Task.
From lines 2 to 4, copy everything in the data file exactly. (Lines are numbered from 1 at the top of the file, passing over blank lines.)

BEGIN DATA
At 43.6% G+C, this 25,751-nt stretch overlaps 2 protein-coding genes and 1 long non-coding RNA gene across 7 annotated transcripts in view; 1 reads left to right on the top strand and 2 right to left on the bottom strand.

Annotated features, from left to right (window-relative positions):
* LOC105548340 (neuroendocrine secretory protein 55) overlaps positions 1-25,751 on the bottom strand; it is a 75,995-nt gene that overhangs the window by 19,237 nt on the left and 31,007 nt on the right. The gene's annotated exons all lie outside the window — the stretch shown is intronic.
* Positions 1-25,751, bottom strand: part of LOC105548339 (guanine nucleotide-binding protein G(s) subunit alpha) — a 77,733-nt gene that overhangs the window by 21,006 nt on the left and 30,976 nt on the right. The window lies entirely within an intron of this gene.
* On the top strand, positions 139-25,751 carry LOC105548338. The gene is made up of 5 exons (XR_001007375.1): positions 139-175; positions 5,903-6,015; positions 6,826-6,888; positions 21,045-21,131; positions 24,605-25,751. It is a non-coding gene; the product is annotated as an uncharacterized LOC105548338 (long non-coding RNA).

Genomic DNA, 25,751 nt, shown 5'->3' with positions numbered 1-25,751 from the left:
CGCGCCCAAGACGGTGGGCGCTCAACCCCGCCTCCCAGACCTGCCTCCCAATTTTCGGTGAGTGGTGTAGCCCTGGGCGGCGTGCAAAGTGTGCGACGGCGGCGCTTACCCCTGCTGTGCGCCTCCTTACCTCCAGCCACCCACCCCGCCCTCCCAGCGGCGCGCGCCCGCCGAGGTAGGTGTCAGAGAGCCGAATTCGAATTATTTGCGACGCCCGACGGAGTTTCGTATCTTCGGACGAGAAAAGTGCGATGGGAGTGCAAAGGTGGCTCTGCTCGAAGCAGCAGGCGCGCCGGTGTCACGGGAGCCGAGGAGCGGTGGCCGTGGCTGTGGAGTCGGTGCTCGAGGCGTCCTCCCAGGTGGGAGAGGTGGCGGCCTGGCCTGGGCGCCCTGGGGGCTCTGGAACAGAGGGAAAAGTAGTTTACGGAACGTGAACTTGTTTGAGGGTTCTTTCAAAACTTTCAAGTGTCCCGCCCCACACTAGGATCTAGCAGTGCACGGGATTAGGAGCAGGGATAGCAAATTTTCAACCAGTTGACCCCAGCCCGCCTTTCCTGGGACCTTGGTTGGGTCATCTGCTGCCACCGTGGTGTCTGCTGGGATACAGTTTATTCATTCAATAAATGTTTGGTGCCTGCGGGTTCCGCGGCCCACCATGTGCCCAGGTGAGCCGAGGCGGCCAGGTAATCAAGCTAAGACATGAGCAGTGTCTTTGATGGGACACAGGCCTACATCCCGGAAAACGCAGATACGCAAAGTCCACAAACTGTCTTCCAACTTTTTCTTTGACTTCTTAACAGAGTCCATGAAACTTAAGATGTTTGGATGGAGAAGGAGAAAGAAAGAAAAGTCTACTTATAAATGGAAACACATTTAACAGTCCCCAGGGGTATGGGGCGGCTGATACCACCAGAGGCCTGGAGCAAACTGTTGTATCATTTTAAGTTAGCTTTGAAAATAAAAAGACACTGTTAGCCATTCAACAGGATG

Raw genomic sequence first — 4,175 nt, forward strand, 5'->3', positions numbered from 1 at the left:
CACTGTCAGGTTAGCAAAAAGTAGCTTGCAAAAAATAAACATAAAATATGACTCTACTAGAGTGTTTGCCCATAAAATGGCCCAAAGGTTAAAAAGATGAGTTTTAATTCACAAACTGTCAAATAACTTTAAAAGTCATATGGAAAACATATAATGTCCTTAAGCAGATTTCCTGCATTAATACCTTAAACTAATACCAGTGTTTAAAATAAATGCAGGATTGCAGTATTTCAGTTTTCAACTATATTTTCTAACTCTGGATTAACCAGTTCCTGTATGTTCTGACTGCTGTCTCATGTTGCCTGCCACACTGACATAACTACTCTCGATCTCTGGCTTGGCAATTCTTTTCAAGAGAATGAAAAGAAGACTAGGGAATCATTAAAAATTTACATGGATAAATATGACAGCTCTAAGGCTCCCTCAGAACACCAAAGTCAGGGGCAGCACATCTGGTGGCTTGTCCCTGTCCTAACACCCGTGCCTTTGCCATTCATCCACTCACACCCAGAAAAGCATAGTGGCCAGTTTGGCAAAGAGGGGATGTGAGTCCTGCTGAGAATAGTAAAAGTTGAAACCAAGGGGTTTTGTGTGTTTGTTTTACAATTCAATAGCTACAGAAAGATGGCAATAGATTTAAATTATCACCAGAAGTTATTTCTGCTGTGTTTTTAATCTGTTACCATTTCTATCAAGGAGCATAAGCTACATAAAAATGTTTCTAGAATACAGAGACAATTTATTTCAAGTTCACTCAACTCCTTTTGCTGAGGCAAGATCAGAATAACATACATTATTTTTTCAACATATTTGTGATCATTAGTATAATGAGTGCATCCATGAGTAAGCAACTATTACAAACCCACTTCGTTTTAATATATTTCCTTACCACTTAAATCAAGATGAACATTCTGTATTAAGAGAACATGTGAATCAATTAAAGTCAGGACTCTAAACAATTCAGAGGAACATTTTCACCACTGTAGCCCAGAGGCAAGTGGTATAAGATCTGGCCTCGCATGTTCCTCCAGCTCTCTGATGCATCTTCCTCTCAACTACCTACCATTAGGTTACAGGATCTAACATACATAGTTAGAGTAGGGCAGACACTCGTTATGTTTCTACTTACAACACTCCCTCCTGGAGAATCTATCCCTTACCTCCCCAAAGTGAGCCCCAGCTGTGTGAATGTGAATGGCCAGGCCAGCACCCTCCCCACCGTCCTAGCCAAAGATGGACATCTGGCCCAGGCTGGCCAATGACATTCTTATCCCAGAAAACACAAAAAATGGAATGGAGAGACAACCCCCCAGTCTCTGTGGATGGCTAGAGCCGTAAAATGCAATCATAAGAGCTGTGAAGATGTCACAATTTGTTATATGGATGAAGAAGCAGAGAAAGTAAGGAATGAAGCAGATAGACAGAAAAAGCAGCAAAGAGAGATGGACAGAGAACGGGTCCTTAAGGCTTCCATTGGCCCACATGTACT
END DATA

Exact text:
Annotated features, from left to right (window-relative positions):
* LOC105548340 (neuroendocrine secretory protein 55) overlaps positions 1-25,751 on the bottom strand; it is a 75,995-nt gene that overhangs the window by 19,237 nt on the left and 31,007 nt on the right. The gene's annotated exons all lie outside the window — the stretch shown is intronic.
* Positions 1-25,751, bottom strand: part of LOC105548339 (guanine nucleotide-binding protein G(s) subunit alpha) — a 77,733-nt gene that overhangs the window by 21,006 nt on the left and 30,976 nt on the right. The window lies entirely within an intron of this gene.